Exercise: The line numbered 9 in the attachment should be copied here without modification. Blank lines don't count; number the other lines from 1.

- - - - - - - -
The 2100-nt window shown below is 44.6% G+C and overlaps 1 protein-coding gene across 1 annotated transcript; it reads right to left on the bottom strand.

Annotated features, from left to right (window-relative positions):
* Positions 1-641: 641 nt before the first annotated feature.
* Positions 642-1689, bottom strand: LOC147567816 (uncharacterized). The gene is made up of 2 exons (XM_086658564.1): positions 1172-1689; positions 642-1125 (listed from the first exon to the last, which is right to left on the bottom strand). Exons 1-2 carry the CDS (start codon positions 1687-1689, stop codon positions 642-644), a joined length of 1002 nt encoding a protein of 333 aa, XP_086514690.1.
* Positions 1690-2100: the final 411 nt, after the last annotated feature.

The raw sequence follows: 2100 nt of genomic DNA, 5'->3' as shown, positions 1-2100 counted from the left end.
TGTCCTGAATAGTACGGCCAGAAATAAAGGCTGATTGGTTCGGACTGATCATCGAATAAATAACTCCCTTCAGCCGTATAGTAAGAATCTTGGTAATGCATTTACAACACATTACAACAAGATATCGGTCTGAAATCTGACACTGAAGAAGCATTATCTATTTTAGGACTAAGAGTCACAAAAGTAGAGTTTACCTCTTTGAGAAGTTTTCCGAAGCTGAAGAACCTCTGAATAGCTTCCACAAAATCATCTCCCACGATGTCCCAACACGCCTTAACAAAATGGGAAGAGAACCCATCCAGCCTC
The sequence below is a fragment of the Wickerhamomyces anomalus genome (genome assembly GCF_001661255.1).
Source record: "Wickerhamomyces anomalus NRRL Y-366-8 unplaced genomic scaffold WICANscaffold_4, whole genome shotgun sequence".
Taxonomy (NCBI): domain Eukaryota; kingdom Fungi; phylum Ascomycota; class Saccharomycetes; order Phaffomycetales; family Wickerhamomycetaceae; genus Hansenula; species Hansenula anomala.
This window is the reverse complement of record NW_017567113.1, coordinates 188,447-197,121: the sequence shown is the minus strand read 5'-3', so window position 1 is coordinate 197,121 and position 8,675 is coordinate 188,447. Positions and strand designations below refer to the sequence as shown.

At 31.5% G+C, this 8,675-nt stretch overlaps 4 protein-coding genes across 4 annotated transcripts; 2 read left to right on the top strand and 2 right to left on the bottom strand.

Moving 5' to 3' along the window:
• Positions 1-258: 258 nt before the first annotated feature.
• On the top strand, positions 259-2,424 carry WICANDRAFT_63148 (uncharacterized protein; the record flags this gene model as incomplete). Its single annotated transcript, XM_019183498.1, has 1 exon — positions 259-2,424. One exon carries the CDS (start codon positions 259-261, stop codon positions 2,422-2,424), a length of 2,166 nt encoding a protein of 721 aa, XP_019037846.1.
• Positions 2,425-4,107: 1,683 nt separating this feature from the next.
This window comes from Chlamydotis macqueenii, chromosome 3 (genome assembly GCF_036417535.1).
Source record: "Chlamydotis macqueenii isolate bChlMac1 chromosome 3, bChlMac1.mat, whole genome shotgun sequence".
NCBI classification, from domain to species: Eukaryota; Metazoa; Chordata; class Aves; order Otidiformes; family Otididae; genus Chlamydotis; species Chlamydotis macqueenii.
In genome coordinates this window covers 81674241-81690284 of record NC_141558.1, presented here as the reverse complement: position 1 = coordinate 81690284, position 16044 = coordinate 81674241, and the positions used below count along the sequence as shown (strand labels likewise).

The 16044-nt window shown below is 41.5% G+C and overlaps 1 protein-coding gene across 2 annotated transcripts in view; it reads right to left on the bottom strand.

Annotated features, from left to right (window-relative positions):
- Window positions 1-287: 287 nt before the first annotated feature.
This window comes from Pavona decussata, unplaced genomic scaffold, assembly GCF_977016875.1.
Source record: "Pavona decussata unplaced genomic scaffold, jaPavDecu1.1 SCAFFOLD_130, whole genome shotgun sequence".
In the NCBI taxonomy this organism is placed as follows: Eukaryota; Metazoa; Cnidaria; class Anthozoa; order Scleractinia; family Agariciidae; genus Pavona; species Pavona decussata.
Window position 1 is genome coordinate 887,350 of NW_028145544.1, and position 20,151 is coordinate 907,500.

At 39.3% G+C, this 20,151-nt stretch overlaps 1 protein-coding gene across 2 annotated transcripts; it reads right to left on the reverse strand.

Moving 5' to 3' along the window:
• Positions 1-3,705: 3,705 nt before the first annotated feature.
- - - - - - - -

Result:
Source record: "Wickerhamomyces anomalus NRRL Y-366-8 unplaced genomic scaffold WICANscaffold_4, whole genome shotgun sequence".